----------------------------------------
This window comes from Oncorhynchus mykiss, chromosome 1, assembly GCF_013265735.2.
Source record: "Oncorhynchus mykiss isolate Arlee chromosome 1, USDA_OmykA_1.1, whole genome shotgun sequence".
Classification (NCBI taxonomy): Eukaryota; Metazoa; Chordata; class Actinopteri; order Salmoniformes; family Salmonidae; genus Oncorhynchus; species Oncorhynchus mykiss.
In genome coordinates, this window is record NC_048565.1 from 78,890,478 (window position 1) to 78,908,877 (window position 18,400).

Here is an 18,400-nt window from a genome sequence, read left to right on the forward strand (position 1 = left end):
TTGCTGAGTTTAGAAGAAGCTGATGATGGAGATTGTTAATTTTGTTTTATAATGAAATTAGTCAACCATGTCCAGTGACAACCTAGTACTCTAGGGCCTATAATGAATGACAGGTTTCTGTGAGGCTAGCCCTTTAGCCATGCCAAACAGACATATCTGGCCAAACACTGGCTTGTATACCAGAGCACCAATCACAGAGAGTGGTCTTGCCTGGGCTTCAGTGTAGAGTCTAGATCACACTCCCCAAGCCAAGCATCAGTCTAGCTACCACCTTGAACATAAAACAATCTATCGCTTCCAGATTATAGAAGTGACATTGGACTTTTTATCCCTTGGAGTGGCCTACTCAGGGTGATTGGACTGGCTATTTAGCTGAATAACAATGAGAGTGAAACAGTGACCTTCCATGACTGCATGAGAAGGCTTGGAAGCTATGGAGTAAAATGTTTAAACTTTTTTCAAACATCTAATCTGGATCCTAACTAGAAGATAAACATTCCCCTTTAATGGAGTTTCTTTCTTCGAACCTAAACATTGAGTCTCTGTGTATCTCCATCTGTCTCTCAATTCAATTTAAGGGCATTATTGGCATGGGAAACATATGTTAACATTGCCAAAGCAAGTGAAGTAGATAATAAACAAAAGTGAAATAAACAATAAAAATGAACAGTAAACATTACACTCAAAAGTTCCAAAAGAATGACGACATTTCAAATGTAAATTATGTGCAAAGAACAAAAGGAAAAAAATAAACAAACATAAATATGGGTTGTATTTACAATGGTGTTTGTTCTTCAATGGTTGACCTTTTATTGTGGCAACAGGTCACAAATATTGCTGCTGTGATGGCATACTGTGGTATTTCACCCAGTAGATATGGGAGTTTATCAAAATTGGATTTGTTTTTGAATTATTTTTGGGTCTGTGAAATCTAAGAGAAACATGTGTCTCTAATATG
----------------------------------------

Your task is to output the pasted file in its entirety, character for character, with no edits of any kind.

This window comes from Oncorhynchus mykiss, chromosome 1, assembly GCF_013265735.2.
Source record: "Oncorhynchus mykiss isolate Arlee chromosome 1, USDA_OmykA_1.1, whole genome shotgun sequence".
Classification (NCBI taxonomy): Eukaryota; Metazoa; Chordata; class Actinopteri; order Salmoniformes; family Salmonidae; genus Oncorhynchus; species Oncorhynchus mykiss.
In genome coordinates, this window is record NC_048565.1 from 78,890,478 (window position 1) to 78,908,877 (window position 18,400).

Here is an 18,400-nt window from a genome sequence, read left to right on the forward strand (position 1 = left end):
TTGCTGAGTTTAGAAGAAGCTGATGATGGAGATTGTTAATTTTGTTTTATAATGAAATTAGTCAACCATGTCCAGTGACAACCTAGTACTCTAGGGCCTATAATGAATGACAGGTTTCTGTGAGGCTAGCCCTTTAGCCATGCCAAACAGACATATCTGGCCAAACACTGGCTTGTATACCAGAGCACCAATCACAGAGAGTGGTCTTGCCTGGGCTTCAGTGTAGAGTCTAGATCACACTCCCCAAGCCAAGCATCAGTCTAGCTACCACCTTGAACATAAAACAATCTATCGCTTCCAGATTATAGAAGTGACATTGGACTTTTTATCCCTTGGAGTGGCCTACTCAGGGTGATTGGACTGGCTATTTAGCTGAATAACAATGAGAGTGAAACAGTGACCTTCCATGACTGCATGAGAAGGCTTGGAAGCTATGGAGTAAAATGTTTAAACTTTTTTCAAACATCTAATCTGGATCCTAACTAGAAGATAAACATTCCCCTTTAATGGAGTTTCTTTCTTCGAACCTAAACATTGAGTCTCTGTGTATCTCCATCTGTCTCTCAATTCAATTTAAGGGCATTATTGGCATGGGAAACATATGTTAACATTGCCAAAGCAAGTGAAGTAGATAATAAACAAAAGTGAAATAAACAATAAAAATGAACAGTAAACATTACACTCAAAAGTTCCAAAAGAATGACGACATTTCAAATGTAAATTATGTGCAAAGAACAAAAGGAAAAAAATAAACAAACATAAATATGGGTTGTATTTACAATGGTGTTTGTTCTTCAATGGTTGACCTTTTATTGTGGCAACAGGTCACAAATATTGCTGCTGTGATGGCATACTGTGGTATTTCACCCAGTAGATATGGGAGTTTATCAAAATTGGATTTGTTTTTGAATTATTTTTGGGTCTGTGAAATCTAAGAGAAACATGTGTCTCTAATATG